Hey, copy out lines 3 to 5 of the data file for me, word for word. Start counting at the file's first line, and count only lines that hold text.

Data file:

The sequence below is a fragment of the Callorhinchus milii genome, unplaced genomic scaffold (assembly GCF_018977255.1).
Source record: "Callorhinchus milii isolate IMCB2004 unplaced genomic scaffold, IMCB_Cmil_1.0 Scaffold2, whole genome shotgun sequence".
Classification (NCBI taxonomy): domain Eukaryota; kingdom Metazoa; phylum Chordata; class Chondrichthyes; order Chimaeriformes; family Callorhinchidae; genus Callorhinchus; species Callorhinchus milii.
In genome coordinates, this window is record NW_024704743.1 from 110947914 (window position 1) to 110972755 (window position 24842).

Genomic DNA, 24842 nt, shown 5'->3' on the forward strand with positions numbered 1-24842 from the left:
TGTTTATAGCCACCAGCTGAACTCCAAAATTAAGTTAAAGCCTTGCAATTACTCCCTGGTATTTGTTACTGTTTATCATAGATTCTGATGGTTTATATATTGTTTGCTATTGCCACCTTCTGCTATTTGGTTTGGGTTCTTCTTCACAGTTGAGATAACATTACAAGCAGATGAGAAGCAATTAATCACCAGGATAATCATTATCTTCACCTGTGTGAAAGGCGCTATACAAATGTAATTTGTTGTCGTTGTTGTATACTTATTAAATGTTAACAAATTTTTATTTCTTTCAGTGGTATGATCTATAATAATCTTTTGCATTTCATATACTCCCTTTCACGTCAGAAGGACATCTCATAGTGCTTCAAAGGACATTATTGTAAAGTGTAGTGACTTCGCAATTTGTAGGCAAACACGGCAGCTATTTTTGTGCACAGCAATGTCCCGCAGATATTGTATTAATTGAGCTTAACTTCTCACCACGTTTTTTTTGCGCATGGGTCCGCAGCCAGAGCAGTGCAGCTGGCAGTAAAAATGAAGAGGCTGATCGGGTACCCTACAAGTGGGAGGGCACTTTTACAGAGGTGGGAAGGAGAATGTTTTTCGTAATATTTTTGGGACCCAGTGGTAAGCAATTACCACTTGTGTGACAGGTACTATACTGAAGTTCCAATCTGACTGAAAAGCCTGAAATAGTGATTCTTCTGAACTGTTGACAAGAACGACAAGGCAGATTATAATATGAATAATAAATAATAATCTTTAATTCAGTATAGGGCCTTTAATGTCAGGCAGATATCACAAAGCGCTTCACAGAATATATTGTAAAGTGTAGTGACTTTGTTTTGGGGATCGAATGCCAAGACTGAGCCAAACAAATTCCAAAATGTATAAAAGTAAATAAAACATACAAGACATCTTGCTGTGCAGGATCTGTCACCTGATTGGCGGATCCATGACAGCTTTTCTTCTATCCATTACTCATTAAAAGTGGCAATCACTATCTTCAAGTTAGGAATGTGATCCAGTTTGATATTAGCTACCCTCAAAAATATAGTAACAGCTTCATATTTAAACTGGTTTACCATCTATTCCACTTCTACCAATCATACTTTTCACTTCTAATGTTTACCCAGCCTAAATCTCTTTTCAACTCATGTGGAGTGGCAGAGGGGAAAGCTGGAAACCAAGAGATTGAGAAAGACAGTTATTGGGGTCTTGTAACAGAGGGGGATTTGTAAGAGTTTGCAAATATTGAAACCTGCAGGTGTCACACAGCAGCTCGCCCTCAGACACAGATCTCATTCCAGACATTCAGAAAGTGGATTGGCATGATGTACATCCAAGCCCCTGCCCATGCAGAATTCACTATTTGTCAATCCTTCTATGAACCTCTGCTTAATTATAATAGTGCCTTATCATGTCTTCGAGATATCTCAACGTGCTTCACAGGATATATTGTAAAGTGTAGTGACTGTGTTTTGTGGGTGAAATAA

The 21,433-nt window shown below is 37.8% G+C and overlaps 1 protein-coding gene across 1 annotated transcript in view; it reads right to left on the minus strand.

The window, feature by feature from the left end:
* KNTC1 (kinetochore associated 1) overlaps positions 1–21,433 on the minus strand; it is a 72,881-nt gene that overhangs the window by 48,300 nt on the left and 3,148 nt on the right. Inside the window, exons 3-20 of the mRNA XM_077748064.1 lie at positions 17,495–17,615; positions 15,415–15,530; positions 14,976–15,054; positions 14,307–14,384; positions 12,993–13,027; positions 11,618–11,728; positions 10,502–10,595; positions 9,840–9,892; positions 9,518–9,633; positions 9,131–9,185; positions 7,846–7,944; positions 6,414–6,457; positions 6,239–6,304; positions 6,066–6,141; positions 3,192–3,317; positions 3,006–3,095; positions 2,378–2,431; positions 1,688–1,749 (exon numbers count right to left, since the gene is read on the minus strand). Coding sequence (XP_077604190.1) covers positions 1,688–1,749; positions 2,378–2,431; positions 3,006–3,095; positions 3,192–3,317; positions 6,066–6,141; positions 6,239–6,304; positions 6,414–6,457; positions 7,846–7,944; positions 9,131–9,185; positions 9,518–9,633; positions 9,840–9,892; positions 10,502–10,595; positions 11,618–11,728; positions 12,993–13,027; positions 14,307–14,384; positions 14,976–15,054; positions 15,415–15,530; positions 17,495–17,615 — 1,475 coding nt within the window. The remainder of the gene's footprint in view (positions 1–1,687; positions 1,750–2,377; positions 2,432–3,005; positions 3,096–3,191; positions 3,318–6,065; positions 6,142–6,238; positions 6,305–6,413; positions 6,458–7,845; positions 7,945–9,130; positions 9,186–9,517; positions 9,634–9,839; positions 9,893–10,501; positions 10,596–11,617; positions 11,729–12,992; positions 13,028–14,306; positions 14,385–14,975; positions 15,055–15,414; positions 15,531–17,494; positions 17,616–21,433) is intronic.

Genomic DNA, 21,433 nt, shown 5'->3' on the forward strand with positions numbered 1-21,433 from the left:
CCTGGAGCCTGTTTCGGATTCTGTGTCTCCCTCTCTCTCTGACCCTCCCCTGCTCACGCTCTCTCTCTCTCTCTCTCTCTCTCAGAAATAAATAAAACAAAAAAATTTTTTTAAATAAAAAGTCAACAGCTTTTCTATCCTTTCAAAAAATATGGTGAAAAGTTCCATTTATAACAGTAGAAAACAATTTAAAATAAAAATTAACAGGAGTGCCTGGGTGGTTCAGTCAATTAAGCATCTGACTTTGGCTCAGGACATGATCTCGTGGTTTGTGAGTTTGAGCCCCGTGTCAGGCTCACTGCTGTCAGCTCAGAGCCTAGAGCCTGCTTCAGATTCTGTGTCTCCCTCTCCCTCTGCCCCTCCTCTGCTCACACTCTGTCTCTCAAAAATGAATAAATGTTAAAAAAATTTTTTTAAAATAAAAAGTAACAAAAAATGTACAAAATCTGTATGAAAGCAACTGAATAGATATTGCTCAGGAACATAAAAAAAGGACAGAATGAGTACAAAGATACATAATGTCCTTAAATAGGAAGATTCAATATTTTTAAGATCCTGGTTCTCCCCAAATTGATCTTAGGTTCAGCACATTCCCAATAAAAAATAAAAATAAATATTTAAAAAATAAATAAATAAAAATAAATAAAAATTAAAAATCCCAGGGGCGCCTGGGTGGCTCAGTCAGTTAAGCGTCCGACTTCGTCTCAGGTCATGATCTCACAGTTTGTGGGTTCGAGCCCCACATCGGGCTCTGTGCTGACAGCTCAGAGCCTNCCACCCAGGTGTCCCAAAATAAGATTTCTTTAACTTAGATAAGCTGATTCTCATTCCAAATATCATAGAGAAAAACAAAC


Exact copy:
Classification (NCBI taxonomy): domain Eukaryota; kingdom Metazoa; phylum Chordata; class Chondrichthyes; order Chimaeriformes; family Callorhinchidae; genus Callorhinchus; species Callorhinchus milii.
In genome coordinates, this window is record NW_024704743.1 from 110947914 (window position 1) to 110972755 (window position 24842).

Genomic DNA, 24842 nt, shown 5'->3' on the forward strand with positions numbered 1-24842 from the left: